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Bosonic cluster effect with helium

PTB measurements with the dielectric-constant gas thermometer as preparation for the Boltzmann Project have confirmed ab-initio theories for the interaction between two helium atoms for the range from 3.7 K to 26 K. At lower temperatures, however, deviations from this are exhibited, which could be explained by a novel bosonic cluster effect.

Cryostatic insert with a dielectric-constant gas thermometer, the core piece of the low temperature experiment for the determination of the gas properties of helium

The principle of dielectric-constant gas thermometry (DCGT) used for the redetermination of the Boltzmann constant is based on the in-situ density determination of helium gas. For that purpose, the relative capacity change of a capacitor filled with helium gas is measured. With a constant temperature and different pressures in the measuring capacitor, the temperature can be determined by means of fundamental relations. A key role in this method is exhibited by the atomic dipole polarizability of the measuring gas helium. For some years now, its value has been known with the necessary relative uncertainty of less than 1 ppm, which makes the DCGT one of the most precise primary thermometers. With it, the Boltzmann constant is to be determined at the triple point of water, in order to enable linking the future definition of the temperature unit to the previous one. In addition to this, the measuring gas is of interest to fundamental research, which concerns the particle interactions, above all, at lower temperatures. Below a certain temperature, helium exhibits particular properties, as, for example, superfluidity (vanishing viscosity, among other things), which cannot be described by the laws of classical physics.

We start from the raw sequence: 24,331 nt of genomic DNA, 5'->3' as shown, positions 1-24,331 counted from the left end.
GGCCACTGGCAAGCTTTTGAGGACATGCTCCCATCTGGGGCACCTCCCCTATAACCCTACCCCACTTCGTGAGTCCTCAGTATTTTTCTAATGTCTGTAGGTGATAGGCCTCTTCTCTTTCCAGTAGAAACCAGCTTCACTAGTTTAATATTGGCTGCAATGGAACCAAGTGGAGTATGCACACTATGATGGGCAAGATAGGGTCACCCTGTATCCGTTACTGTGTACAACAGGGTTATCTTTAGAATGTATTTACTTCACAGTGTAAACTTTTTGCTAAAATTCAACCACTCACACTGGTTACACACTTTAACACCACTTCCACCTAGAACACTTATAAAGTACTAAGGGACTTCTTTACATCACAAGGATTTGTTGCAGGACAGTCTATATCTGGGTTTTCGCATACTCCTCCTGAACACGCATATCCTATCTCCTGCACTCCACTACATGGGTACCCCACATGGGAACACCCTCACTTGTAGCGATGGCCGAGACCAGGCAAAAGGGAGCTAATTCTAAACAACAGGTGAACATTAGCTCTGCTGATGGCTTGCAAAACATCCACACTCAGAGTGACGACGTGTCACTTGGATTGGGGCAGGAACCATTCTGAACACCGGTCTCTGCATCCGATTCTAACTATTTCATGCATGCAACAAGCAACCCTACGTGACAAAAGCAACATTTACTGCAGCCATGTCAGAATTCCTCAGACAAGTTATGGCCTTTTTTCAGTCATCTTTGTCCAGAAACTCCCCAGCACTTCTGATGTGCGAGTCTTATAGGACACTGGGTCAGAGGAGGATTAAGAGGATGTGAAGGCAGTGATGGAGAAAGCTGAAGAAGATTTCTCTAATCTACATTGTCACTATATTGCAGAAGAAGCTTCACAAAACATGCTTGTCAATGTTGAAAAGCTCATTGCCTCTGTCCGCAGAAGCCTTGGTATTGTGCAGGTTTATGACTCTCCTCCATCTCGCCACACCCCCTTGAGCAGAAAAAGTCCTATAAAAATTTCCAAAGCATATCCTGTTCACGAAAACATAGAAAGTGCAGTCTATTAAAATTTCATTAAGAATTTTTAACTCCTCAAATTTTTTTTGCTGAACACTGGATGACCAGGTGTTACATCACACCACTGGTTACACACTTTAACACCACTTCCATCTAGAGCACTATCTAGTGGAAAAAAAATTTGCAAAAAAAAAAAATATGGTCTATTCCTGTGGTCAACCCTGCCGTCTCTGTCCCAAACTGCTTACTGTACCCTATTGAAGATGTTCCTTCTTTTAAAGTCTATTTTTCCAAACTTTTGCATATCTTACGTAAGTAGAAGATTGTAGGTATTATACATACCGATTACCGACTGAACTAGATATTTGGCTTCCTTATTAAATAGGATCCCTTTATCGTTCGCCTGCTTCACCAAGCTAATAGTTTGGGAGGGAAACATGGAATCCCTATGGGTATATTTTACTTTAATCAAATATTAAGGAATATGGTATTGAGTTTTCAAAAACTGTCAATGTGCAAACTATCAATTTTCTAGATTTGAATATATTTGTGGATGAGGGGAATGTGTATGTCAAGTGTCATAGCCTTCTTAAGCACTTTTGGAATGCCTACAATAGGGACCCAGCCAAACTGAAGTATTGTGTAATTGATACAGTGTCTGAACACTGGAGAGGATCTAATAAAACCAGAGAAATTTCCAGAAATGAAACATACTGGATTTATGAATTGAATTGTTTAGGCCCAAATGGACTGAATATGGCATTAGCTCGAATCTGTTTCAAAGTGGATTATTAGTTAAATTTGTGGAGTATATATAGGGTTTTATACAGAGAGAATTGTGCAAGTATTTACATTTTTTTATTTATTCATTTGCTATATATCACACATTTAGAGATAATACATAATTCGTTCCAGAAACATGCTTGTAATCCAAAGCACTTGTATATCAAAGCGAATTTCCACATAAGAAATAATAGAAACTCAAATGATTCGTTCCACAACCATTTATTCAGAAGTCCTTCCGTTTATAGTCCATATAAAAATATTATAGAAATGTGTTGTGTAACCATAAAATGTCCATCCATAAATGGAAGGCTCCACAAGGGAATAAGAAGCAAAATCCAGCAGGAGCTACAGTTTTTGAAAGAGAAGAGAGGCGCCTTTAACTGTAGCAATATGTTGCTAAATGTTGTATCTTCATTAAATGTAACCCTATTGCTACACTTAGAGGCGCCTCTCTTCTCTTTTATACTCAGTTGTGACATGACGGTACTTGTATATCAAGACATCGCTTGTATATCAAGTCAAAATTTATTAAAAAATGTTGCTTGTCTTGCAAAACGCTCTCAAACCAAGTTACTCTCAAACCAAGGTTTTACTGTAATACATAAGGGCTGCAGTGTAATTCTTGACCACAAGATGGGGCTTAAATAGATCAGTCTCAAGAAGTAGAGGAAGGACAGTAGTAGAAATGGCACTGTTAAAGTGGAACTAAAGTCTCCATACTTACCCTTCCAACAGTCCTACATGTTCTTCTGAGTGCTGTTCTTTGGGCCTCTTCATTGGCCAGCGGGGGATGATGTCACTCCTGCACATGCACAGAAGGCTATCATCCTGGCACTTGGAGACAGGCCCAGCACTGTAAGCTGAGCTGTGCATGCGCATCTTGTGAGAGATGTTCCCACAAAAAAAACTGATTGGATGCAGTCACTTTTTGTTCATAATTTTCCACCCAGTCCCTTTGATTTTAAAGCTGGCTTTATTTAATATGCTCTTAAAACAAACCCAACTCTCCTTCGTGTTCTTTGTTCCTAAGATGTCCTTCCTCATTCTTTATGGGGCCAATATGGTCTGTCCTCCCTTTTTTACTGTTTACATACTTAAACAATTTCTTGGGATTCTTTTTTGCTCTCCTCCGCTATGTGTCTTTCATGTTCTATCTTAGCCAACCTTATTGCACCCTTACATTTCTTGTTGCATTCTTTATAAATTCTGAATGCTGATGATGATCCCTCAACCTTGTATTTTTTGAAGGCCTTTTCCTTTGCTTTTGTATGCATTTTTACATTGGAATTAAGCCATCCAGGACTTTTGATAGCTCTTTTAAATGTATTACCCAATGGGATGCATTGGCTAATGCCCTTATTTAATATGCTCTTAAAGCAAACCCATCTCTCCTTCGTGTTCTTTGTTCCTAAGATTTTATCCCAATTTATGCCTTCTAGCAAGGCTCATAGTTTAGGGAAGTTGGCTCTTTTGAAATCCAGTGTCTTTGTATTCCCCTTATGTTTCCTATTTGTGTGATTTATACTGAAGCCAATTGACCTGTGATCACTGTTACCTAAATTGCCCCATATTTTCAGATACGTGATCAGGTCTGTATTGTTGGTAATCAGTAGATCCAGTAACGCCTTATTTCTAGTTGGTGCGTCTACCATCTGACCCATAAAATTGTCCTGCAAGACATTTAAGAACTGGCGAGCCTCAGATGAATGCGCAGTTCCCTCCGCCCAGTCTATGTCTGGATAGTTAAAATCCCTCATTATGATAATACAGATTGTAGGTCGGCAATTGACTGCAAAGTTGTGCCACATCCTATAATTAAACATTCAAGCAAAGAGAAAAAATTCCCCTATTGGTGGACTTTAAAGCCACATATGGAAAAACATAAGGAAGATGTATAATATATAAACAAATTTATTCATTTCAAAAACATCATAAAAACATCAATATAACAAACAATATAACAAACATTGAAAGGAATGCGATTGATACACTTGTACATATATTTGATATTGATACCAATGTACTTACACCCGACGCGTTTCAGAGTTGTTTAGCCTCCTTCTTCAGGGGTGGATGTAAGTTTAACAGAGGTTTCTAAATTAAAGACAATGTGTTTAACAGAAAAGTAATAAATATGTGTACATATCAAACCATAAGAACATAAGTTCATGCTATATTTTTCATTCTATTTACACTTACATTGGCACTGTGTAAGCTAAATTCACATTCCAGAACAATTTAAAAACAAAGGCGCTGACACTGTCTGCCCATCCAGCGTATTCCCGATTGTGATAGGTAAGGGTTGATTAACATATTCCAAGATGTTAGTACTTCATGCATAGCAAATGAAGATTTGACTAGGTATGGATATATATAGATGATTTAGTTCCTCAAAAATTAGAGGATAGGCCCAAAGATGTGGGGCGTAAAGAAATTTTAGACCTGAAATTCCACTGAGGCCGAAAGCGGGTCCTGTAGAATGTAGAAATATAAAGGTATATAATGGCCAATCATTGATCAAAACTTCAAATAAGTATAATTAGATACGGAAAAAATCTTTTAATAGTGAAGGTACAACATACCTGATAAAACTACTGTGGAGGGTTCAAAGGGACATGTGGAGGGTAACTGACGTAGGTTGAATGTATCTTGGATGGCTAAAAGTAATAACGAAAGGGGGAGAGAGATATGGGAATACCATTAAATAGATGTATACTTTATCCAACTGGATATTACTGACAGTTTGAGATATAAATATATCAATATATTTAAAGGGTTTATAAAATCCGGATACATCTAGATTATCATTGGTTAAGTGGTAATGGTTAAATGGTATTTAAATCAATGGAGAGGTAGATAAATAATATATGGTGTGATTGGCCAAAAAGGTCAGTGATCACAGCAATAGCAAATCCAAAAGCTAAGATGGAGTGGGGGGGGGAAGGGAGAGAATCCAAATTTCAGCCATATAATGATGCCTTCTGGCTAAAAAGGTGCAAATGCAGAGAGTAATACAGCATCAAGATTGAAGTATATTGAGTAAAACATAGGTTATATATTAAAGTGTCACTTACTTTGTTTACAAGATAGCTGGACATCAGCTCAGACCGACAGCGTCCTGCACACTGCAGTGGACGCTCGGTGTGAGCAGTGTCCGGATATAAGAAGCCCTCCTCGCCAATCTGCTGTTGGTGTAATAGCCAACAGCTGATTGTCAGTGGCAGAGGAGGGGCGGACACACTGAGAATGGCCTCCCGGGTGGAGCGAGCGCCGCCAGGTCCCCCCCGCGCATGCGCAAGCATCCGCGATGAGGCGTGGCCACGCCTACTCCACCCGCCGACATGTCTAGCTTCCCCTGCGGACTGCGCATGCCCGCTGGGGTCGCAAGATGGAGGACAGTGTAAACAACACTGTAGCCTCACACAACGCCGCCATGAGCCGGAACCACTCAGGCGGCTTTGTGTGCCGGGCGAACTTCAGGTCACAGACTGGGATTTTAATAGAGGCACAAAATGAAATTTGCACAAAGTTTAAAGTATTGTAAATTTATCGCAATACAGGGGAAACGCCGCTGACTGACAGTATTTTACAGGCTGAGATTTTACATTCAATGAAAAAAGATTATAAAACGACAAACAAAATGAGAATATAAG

The latest PTB measurements in the range between 3.7 K and 26 K display a nearly perfect agreement of the experimentally determined two-particle interaction with the latest quantum mechanical calculations. In the range from 2.4 K – the lowest temperature open to the experiment – to 3.7 K, the DCGT measurements with the helium-4 isotope show, however, a clear deviation from the temperature and interaction values. This unexpected result can be explained by the formation of bosonic helium-4 clusters in the gas phase, which leads to an increase in the molar polarizability and a change in the particle interaction. In cooperation with theorists of the University of Rostock, an attempt is now being made to obtain a founded theoretical description of the cluster effect and to confirm the assumption that the driving force of this effect is the same as that of superfluidity in the liquid phase.

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